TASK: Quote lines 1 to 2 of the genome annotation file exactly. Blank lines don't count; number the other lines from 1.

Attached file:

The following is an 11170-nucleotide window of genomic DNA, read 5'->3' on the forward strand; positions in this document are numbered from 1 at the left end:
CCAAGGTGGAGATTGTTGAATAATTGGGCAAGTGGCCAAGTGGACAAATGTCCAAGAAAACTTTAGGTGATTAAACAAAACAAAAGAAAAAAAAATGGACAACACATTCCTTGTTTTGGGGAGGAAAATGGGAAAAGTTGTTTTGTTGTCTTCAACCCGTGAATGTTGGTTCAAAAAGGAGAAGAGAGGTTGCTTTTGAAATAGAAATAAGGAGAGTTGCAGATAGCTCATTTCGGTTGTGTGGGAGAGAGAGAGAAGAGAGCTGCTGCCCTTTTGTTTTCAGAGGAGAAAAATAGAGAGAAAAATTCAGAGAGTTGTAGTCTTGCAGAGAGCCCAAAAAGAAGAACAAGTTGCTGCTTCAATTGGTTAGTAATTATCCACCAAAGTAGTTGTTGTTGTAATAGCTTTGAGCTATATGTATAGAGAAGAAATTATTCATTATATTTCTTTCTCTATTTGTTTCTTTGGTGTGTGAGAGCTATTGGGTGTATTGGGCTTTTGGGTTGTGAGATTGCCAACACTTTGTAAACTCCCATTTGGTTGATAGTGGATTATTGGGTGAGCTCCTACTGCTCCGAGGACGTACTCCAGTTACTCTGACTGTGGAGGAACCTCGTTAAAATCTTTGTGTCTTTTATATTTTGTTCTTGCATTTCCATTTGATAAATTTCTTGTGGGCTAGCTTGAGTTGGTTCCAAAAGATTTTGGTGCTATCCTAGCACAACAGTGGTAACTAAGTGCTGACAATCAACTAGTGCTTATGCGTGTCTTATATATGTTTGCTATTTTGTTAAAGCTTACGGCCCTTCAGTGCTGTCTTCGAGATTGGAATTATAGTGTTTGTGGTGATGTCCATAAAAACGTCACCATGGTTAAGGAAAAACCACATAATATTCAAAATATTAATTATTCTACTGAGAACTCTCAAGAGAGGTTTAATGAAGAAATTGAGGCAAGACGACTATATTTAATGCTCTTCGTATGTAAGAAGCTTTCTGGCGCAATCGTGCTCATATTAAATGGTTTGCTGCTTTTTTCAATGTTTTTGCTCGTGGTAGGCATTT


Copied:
The following is an 11170-nucleotide window of genomic DNA, read 5'->3' on the forward strand; positions in this document are numbered from 1 at the left end:
CCAAGGTGGAGATTGTTGAATAATTGGGCAAGTGGCCAAGTGGACAAATGTCCAAGAAAACTTTAGGTGATTAAACAAAACAAAAGAAAAAAAAATGGACAACACATTCCTTGTTTTGGGGAGGAAAATGGGAAAAGTTGTTTTGTTGTCTTCAACCCGTGAATGTTGGTTCAAAAAGGAGAAGAGAGGTTGCTTTTGAAATAGAAATAAGGAGAGTTGCAGATAGCTCATTTCGGTTGTGTGGGAGAGAGAGAGAAGAGAGCTGCTGCCCTTTTGTTTTCAGAGGAGAAAAATAGAGAGAAAAATTCAGAGAGTTGTAGTCTTGCAGAGAGCCCAAAAAGAAGAACAAGTTGCTGCTTCAATTGGTTAGTAATTATCCACCAAAGTAGTTGTTGTTGTAATAGCTTTGAGCTATATGTATAGAGAAGAAATTATTCATTATATTTCTTTCTCTATTTGTTTCTTTGGTGTGTGAGAGCTATTGGGTGTATTGGGCTTTTGGGTTGTGAGATTGCCAACACTTTGTAAACTCCCATTTGGTTGATAGTGGATTATTGGGTGAGCTCCTACTGCTCCGAGGACGTACTCCAGTTACTCTGACTGTGGAGGAACCTCGTTAAAATCTTTGTGTCTTTTATATTTTGTTCTTGCATTTCCATTTGATAAATTTCTTGTGGGCTAGCTTGAGTTGGTTCCAAAAGATTTTGGTGCTATCCTAGCACAACAGTGGTAACTAAGTGCTGACAATCAACTAGTGCTTATGCGTGTCTTATATATGTTTGCTATTTTGTTAAAGCTTACGGCCCTTCAGTGCTGTCTTCGAGATTGGAATTATAGTGTTTGTGGTGATGTCCATAAAAACGTCACCATGGTTAAGGAAAAACCACATAATATTCAAAATATTAATTATTCTACTGAGAACTCTCAAGAGAGGTTTAATGAAGAAATTGAGGCAAGACGACTATATTTAATGCTCTTCGTATGTAAGAAGCTTTCTGGCGCAATCGTGCTCATATTAAATGGTTTGCTGCTTTTTTCAATGTTTTTGCTCGTGGTAGGCATTT